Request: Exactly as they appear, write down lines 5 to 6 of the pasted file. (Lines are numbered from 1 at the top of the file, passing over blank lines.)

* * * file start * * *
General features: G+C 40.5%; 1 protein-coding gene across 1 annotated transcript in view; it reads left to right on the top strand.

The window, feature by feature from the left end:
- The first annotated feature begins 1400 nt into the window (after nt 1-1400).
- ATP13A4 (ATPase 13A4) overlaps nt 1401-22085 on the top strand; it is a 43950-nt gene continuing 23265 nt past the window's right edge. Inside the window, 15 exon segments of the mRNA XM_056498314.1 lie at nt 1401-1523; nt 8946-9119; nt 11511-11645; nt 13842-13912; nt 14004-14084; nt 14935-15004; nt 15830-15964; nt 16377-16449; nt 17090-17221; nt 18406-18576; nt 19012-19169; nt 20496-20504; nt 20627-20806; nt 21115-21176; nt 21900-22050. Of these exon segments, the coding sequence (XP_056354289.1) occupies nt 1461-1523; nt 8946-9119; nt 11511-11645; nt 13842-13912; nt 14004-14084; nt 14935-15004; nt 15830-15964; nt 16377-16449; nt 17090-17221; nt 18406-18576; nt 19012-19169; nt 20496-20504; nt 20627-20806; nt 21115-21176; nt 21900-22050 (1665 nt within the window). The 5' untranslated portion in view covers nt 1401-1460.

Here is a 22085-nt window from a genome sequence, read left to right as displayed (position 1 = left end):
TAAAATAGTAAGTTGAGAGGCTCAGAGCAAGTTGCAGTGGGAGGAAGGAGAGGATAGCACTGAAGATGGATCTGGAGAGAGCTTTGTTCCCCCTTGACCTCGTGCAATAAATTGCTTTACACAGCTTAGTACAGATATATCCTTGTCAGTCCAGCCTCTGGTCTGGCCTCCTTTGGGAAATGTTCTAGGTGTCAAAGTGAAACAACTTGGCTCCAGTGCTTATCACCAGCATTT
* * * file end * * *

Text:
Here is a 22085-nt window from a genome sequence, read left to right as displayed (position 1 = left end):
TAAAATAGTAAGTTGAGAGGCTCAGAGCAAGTTGCAGTGGGAGGAAGGAGAGGATAGCACTGAAGATGGATCTGGAGAGAGCTTTGTTCCCCCTTGACCTCGTGCAATAAATTGCTTTACACAGCTTAGTACAGATATATCCTTGTCAGTCCAGCCTCTGGTCTGGCCTCCTTTGGGAAATGTTCTAGGTGTCAAAGTGAAACAACTTGGCTCCAGTGCTTATCACCAGCATTT